UI customizations on your coffee break


A Guest Blog From Sam Lu

After working in the CRM industry for over eight years I’ve observed a healthy tension between UI philosophies regarding CRM as a whole.

Users generally fall into two camps:

  1. Organized screen camps: 
    These users want to view a given record, and see its related information, either on tabs or on a single click.  Our MS CRM 3.0 follows this model quite easily and beautifully out of the box.
  2. All relevant screens on one page UI: 
    Some Users want to see a full form of all information on a single page (where you either tab or scroll down a long UI screen.)

Either of these approaches has its drawbacks.  For those Organized screens, we get the common complaint that the application is too clicky, that there are too many open windows (or tabs for that matter) and that it becomes confusing for a new user.  For the Single Page UI, users will complain about scrolling, or about how confusing it is to have so much information on one screen.  They’ll often complain if the resolution is too small that the fonts become very tiny or if the resolution is too big and now they have to scroll both horizontally and vertically.

In all honesty, the perfect solutions are the ones that find the magical balance in between.  A UI that immediately presents relevant information, but doesn’t overload the User experience to the point of overwhelming them.

I’ve always loved going to Convergence or watching a sales demo and have seen MS CRM transformed into incredibly robust applications that bare almost no resemblance to the Out of the Box.  Aside from taking the path of some implementations and building a highly customized UI, its often come as a demand on many projects to just achieve some UI change without diving into the depths of custom .aspx pages or treading into the shadows of “unsupported” land.

It amazed me that there was a bevy of options that are not very difficult or costly to implement but are very robust options.  I found that, esthetics aside, there were actual options available to very easily and with very little time invested build a much more robust UI.

Here are the hallmarks of this approach and the keys to its implementation:

  • We still use the basis of our OOB navigation where we are viewing a single “focal object”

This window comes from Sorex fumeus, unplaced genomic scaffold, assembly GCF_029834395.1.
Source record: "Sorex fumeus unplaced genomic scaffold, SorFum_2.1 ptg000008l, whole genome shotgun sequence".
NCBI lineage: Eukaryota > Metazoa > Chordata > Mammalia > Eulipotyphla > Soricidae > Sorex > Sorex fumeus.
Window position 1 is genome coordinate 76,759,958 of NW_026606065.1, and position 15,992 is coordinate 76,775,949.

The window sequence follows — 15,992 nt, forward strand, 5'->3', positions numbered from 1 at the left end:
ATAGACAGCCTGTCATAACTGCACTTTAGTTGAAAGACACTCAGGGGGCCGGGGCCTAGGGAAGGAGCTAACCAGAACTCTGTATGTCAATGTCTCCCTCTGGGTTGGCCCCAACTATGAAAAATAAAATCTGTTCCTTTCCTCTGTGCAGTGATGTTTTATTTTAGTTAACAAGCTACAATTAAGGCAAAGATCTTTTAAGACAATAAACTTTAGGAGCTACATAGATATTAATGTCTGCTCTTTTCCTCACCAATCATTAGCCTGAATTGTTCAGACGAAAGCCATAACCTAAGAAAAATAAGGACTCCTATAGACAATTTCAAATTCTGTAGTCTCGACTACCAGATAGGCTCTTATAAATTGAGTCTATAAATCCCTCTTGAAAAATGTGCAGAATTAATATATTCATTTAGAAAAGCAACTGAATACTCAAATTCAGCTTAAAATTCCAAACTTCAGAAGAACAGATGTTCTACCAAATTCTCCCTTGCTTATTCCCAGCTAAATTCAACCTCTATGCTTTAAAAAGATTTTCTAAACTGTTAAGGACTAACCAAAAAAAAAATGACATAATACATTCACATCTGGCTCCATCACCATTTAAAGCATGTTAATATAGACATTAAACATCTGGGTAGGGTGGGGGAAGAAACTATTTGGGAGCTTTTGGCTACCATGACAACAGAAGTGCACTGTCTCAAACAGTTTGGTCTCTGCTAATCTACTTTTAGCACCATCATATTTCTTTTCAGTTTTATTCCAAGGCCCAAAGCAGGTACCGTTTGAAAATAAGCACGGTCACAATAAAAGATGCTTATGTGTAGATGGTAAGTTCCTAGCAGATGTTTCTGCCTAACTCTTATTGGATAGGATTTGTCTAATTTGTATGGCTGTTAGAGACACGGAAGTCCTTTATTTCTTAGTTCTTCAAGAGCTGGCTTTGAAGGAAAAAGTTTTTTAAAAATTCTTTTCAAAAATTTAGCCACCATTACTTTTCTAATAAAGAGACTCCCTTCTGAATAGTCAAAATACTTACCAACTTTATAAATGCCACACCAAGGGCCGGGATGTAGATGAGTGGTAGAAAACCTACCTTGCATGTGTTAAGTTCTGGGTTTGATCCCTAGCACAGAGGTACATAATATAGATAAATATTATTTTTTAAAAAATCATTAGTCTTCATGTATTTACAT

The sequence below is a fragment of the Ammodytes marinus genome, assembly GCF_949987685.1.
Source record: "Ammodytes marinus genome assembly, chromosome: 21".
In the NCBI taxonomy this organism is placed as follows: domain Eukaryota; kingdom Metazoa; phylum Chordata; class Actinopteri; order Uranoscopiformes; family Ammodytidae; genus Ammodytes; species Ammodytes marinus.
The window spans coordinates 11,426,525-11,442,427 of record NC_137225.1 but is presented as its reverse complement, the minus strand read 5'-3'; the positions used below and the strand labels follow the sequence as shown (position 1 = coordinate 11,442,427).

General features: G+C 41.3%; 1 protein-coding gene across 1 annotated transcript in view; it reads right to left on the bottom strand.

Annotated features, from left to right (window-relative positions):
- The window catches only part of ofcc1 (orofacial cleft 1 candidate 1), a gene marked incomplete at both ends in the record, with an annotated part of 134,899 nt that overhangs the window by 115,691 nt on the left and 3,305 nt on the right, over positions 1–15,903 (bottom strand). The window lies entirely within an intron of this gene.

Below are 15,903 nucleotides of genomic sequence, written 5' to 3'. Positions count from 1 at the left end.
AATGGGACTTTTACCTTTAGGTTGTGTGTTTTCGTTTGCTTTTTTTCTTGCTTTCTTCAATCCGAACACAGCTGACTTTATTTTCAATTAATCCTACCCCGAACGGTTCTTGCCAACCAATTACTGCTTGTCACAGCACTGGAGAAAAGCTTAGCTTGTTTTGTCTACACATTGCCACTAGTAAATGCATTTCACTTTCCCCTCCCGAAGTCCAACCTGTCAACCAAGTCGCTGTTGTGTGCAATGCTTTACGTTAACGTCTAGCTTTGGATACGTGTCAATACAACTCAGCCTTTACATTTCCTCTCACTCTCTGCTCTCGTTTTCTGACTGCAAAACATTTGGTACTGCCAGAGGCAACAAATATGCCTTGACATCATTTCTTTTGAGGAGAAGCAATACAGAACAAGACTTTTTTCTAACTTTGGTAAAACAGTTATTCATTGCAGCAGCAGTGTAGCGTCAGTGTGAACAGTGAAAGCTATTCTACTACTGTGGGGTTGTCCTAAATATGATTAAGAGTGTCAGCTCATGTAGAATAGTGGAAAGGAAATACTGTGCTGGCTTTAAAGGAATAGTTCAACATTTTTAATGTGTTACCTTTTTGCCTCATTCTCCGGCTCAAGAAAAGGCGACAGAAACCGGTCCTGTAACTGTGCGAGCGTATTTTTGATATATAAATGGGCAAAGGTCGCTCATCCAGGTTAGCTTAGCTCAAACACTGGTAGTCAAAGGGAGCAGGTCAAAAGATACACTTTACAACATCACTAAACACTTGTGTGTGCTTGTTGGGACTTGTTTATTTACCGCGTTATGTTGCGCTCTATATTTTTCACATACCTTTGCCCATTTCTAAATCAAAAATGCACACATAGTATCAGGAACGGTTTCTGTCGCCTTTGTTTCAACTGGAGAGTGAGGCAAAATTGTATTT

• Using the iFrames within our UI wizards we can call up any page
  • Using URL referenceable pages we can embed entire screens and screen sections into iFrames. 
  • These changes are all client side related, making them easy to deploy (well versed, either of these changes can be implemented in minutes)

What I’ve included below is a very simple way to put in an iFrame onto any form, and then drop (or embed) into this form a related object (either a list or a related single entity.)
Embedding a list has actually appeared on many pages including our own tips and hints page: http://www.microsoft.com/dynamics/crm/using/usertips/tips.mspx

The related form was a bit trickier, and I was able to accomplish this with some help on traversing the html spans of our Lookup objects from Streamline Solutions, an implementation partner here in Los Angeles.

To embed a related list into the same form

Example:  To show the related Opportunities on the Contact form.

 

1.       Create a section for that list form.

2.       In that section add an iFrame

3.       Name this iFrame something relevant such as OpportunitiesFrame

4.       Check the “Pass record object-type code and unique identifier as parameters.”

5.       Make sure the “Restrict cross-frame scripting” is NOT enabled

6.       Go into the Form Properties and enter this code to an enabled On Load function: 

var navOpportunity;
navOpportunity = document.all.navOpps;
if (navOpportunity != null) {
navOpportunity.style.display = "none"; document.all.IFRAME_OpportunitiesFrame.src=
"/sfa/conts/areas.aspx?oId=" + crmForm.ObjectId + "&oType=2&security=852023&tabSet=areaOpps"; } else { alert("navOpportunity Not Found"); }

 

The key to the above code is:

·         navOpps is the name of related Opportunities, you can retrieve the specific name of the list you want to retrieve using the IE Developer’s toolbar

·         areaOpps is also an explicit reference to Opportunity and you should check to ensure the object you want is set correctly

·         The first line hides the link from the navigation area, but which you can choose not to do.